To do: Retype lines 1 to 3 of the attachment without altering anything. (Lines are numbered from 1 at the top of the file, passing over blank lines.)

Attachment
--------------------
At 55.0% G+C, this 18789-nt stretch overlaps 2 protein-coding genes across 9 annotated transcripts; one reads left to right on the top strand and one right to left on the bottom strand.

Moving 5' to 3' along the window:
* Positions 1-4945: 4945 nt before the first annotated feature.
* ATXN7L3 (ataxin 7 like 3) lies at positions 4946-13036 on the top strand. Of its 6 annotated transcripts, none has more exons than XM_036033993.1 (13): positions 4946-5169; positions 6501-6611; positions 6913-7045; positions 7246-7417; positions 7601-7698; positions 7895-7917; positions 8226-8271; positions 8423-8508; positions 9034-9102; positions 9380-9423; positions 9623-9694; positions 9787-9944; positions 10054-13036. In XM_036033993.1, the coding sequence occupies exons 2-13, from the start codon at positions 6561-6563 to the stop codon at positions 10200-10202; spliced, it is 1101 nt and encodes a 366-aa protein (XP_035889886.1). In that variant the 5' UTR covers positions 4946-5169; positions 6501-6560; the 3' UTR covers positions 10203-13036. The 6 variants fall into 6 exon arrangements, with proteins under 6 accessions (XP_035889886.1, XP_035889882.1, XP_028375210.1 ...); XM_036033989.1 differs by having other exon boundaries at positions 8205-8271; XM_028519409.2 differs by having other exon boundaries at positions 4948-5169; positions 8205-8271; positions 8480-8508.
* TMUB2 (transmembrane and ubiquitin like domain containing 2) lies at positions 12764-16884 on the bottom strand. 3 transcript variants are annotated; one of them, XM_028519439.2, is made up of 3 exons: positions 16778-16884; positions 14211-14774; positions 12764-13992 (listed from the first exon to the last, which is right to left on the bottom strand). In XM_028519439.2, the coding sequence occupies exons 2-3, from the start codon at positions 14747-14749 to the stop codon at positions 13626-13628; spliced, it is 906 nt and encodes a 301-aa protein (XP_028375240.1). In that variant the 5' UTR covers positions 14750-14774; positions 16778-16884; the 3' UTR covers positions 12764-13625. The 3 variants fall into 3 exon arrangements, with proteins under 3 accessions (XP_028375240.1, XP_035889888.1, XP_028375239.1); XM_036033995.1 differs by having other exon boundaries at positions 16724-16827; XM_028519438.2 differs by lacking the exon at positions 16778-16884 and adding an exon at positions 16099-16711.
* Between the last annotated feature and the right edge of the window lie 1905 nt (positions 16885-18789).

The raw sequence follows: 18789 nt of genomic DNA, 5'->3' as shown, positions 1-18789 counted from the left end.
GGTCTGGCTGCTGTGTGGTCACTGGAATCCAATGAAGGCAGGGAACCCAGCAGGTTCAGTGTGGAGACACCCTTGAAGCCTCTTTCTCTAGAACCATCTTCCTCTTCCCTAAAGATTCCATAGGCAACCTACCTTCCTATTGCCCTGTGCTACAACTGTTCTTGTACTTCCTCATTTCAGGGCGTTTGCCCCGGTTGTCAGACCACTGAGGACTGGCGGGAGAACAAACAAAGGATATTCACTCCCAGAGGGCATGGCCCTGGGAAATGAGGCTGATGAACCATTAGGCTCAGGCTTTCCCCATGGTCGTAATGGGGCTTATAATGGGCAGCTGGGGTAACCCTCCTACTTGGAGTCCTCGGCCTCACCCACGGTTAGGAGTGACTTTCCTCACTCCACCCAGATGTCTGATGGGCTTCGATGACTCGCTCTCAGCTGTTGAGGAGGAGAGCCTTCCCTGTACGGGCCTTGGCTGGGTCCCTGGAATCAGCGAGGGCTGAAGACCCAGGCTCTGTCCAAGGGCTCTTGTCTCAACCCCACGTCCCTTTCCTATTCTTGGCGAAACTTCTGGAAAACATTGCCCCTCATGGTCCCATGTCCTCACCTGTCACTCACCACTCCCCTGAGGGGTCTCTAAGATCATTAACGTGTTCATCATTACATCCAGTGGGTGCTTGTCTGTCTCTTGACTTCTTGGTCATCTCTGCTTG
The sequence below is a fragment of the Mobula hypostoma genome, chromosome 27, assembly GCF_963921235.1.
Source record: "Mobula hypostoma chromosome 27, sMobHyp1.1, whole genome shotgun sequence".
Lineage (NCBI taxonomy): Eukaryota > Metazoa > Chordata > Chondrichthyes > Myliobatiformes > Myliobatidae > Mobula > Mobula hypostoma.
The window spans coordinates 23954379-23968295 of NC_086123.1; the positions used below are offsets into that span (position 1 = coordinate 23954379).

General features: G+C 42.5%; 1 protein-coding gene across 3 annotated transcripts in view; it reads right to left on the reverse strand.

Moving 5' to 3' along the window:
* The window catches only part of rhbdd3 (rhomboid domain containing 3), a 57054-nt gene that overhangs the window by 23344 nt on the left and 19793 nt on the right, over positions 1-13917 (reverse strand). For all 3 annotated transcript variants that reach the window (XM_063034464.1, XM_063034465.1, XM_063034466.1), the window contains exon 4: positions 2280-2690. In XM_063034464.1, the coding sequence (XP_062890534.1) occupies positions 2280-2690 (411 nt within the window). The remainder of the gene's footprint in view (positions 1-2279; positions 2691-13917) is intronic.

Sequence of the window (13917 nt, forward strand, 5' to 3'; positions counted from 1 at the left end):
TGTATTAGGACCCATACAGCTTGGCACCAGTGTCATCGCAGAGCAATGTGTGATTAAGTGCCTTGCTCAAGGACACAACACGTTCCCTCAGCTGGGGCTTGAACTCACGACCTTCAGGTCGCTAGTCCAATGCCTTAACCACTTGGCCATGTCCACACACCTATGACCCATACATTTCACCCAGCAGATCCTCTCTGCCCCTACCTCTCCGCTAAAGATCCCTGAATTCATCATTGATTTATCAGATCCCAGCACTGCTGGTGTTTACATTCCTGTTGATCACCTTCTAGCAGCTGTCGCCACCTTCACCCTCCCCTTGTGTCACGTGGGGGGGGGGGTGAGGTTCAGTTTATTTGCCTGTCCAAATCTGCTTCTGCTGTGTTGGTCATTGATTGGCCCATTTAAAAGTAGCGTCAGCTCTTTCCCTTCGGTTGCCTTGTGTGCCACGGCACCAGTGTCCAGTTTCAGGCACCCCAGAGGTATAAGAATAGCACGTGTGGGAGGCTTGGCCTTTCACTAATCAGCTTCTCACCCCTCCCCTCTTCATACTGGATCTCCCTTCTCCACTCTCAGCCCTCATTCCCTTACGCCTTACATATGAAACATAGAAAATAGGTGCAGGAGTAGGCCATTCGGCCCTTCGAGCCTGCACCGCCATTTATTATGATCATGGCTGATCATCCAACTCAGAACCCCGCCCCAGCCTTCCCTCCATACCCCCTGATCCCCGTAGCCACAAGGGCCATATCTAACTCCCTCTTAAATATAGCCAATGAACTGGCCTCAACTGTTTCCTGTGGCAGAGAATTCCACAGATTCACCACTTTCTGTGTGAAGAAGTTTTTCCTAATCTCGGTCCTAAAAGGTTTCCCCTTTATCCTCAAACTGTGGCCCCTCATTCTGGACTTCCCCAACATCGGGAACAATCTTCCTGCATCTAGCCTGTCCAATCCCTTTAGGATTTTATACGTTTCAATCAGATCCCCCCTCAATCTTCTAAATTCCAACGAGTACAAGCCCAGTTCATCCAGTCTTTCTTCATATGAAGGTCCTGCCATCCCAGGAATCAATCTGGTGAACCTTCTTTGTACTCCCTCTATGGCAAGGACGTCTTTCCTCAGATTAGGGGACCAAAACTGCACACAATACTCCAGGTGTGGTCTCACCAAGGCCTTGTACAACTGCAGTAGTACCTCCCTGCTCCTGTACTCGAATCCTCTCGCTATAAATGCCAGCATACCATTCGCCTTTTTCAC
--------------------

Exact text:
At 55.0% G+C, this 18789-nt stretch overlaps 2 protein-coding genes across 9 annotated transcripts; one reads left to right on the top strand and one right to left on the bottom strand.

Moving 5' to 3' along the window:
* Positions 1-4945: 4945 nt before the first annotated feature.